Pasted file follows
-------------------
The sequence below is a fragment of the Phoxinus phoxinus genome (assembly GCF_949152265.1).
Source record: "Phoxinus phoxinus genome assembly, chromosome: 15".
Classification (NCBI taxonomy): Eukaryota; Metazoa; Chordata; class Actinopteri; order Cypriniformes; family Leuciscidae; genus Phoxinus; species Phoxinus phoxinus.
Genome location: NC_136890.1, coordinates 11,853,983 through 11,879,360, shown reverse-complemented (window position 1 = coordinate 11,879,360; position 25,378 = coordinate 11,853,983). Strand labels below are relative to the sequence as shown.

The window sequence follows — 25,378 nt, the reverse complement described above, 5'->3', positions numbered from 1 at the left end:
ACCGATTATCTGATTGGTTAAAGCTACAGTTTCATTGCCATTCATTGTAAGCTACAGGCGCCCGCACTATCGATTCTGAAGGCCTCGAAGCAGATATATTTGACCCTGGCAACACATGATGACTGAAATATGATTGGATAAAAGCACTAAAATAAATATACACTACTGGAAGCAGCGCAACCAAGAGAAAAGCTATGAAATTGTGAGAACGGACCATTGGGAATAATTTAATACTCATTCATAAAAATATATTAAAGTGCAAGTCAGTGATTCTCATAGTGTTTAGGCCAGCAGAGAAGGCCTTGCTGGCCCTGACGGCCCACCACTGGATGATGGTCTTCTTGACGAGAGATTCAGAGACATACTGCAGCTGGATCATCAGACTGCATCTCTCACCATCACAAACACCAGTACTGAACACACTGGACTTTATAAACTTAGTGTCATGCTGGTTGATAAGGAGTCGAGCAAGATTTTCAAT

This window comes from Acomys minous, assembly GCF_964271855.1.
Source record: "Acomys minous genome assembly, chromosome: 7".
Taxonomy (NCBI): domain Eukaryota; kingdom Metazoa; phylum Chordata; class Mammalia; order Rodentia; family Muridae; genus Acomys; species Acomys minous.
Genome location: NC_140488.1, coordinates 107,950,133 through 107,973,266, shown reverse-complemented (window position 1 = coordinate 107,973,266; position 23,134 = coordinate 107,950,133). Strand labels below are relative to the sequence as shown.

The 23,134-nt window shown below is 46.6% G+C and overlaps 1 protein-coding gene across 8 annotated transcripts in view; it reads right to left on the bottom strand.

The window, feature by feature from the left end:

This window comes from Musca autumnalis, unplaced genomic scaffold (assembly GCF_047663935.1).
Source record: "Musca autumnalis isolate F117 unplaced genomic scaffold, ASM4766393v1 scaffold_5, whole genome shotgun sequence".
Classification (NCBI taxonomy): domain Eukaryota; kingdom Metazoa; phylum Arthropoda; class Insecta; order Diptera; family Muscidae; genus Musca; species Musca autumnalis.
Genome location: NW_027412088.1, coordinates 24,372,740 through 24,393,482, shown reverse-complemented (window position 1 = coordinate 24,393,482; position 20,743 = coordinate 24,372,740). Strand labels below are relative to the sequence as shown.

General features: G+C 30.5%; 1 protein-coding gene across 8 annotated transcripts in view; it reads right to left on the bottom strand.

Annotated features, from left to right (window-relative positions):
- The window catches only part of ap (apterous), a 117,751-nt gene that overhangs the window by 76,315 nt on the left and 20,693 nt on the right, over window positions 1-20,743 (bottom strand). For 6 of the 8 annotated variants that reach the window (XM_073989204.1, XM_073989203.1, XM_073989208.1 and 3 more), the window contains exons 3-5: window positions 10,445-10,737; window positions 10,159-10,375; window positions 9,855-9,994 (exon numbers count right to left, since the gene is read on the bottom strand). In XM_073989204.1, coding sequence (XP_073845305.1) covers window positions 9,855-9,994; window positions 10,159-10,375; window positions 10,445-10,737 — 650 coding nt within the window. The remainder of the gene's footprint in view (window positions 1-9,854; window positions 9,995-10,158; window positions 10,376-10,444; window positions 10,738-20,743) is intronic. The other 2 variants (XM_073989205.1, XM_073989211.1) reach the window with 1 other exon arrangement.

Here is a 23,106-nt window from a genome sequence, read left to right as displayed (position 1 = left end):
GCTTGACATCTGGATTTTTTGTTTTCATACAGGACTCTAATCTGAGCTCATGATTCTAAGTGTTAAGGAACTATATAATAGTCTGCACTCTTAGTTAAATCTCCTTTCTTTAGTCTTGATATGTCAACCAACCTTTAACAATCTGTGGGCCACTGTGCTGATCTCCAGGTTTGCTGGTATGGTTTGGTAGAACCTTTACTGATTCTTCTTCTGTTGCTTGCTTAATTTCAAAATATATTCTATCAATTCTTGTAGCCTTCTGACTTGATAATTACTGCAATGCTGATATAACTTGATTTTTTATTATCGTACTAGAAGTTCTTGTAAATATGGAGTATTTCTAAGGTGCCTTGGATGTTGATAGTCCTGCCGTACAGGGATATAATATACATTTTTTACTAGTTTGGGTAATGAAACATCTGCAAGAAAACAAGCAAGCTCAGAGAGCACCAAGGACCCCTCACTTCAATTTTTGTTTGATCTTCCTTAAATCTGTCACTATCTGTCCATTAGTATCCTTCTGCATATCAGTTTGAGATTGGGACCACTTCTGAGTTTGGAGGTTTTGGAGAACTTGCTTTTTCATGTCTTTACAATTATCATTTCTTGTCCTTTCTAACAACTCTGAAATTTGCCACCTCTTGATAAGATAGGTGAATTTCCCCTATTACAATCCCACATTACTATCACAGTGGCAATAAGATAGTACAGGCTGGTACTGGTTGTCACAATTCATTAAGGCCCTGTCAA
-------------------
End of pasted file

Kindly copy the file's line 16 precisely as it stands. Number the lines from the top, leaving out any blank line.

Genome location: NW_027412088.1, coordinates 24,372,740 through 24,393,482, shown reverse-complemented (window position 1 = coordinate 24,393,482; position 20,743 = coordinate 24,372,740). Strand labels below are relative to the sequence as shown.